News of Otsego County


In-Patient Visitation Suspended Across Bassett Healthcare Network

In-Patient Visitation Suspended
Across Bassett Healthcare Network

Bassett Healthcare Network temporarily suspends visitation to inpatient units across all of its hospitals beginning January 19, 2021.

Network officials say the community virus spread around Central New York remains high with the “extremely contagious Omicron variant,” leading to measures to protect the safety and health of its patients and staff. Bassett said its hospitals will consider extenuating circumstances on a case-by-case basis, including for end-of-life patients or those who are cognitively impaired.

Bassett’s emergency departments continue to suspend visitation. Where visitation still occurs – such as long-term care facilities and outpatient clinics – the Network applies special testing processes or other restrictions. Visit for those details.

Officials plan to reassess community virus trends “after January” and determine whether it is safe to restore visitation.

The January 18 announcement affects the following locations: A.O. Fox in Oneonta, Bassett Medical Center in Cooperstown, Cobleskill Regional Hospital, Little Falls Hospital, and O’Connor Hospital in Delhi.

Editorial: Omicron’s Paradox

Omicron’s Paradox

A COVID-weary public confronts the conundrum daily: Is this good news? Is it bad news?

We have to admit that we’re a little bit confused.

The Omicron caseload is frightening on its surface — ridiculously high numbers on a daily basis, top-of-the-fold newspaper coverage, lead-story status.

We’re so attuned to scary numbers and frightening graphs that when we hear about record-shattering daily positive tests coming back, the first thing we want to do is retreat to our quarantine corners and hide. We worry that we’re all going to become experts in the Greek alphabet before this is finished.
But then we look past the raw data and hear the experts say that with Omicron, it’s important to take a more analytical approach. Governor Kathy Hochul, on Monday, said, “People are testing at a much higher rate. It’s shocking in the scale of the number of people who are testing positive, but we’re grateful cases are not presenting themselves as severely as they did with Delta.” She cited encouraging news out of South Africa, where Omicron first was detected — a sharp jolt in positives followed by an equally sharp decline. “We have so many more defenses this time,” she said.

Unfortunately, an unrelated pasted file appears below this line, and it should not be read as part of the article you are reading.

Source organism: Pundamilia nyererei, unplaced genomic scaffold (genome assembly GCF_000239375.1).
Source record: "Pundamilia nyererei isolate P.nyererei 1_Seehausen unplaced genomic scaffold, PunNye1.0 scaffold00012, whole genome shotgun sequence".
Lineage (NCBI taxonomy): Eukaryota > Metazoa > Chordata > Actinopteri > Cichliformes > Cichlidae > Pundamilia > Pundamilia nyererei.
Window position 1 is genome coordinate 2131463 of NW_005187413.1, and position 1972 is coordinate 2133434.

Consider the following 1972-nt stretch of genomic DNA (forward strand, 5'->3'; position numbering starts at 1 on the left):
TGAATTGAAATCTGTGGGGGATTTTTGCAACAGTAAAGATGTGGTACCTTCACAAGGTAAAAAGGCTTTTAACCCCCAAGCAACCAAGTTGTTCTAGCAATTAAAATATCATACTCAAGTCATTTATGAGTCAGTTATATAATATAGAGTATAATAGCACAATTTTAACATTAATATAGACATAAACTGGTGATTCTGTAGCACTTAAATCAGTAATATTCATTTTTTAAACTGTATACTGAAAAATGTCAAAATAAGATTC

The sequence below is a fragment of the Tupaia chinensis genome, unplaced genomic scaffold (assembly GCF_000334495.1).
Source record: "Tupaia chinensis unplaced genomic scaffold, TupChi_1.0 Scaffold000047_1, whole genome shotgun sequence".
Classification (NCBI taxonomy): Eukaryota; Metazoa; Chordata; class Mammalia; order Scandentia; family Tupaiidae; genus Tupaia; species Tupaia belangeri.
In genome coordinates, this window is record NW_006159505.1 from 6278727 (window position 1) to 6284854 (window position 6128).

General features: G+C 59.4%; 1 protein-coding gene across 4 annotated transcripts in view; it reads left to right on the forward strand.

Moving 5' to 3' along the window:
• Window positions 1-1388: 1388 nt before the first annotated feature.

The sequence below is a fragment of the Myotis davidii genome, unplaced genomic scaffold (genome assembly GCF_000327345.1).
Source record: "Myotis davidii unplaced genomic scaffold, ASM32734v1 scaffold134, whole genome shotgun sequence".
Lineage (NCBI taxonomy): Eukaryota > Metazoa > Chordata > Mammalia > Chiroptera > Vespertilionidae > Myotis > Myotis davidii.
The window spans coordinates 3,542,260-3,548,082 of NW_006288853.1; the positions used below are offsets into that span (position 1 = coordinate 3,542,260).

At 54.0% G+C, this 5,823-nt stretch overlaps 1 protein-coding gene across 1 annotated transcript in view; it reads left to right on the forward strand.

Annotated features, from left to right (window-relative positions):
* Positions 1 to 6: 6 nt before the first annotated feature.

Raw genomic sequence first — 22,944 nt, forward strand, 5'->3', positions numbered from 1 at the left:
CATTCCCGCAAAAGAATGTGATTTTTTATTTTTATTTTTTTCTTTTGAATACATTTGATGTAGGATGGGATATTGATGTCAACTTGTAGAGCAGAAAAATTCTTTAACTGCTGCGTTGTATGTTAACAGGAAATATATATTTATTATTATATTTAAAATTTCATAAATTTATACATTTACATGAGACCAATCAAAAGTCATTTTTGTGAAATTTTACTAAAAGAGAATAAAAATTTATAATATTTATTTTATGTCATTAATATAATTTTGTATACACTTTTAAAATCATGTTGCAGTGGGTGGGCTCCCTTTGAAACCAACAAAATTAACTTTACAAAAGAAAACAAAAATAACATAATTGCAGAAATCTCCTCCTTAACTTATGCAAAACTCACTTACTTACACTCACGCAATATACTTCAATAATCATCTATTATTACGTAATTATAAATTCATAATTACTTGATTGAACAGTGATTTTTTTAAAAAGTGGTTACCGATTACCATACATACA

Life during COVID: December in Otsego

Life during COVID: December in Otsego

By Richard Sternberg M.D.

Checking the Otsego County Department of Health dashboard on December 20 showed a distinct uptick in a number of cases of COVID in recent days. Most of these still are probably from Delta, but also are beginning to reflect the Omicron variant. The website did not identify the specific variant of those cases.

Dr. Fauci says the number of cases of the Omicron across the United States doubles every two to three days. That in itself is very disturbing. The good news is that those who have been fully vaccinated and, where indicated, have received booster shots, generally show mild symptoms. The number of patients in intensive care units over the total number of people who tested positive shows a decline from those of a year ago. Additionally, the Paxlovid antiviral medication, when available and when properly indicated, seems to decrease the risk of serious complications by up to 90 percent.

Editorial: Omicron, is it?

Omicron, is it?

It sounds a lot like something out of Hollywood — one of those action/sci-fi movies that demand we suspend our disbelief more than usual and go along for the ride in a world where it can’t happen here.

The problem, of course, is that it can. And it is.

We had barely dried the Thanksgiving dinner dishes when word came out of the World Health Organization that it was meeting in emergency session over a newly discovered Covid-19 variant, this one seemingly originating out of South Africa. Stock markets plunged on Black Friday. President Biden and other world leaders clamped down on international travel from the nations most immediately affected. Governor Kathy Hochul wasted no time declaring a state of emergency across New York to last through January 15, 2022.

Omicron…New York in a State of Emergency

Omicron…New York in a State of Emergency

Saturday, November 27, 2021. 1:00 PM

Yesterday morning we had not heard of SARS-CoV-2 variant B.1.1.529. The New York Times did not mention it and The Economist had no information in their morning news feed. It was then one of many variants of the virus that causes COVID. Then the World Health Organization named it Omicron. WHO reserves Greek letter names for variants of particular concern. Omicron is one of them.

The global stock markets plunged with U.S. major indices losing more than 2% in a half day of trading. Lockouts have been instituted and announced. Governor Hochul has declared a state of emergency. Doctor Fauci is making the rounds of all the major media news organizations. How severe Omicron will be and whether the current vaccines will be effective, and if so, to what extent is unknown.

Below is a compilation of what is known and unknown as of the time this article is being written. Most of it is open to revision.

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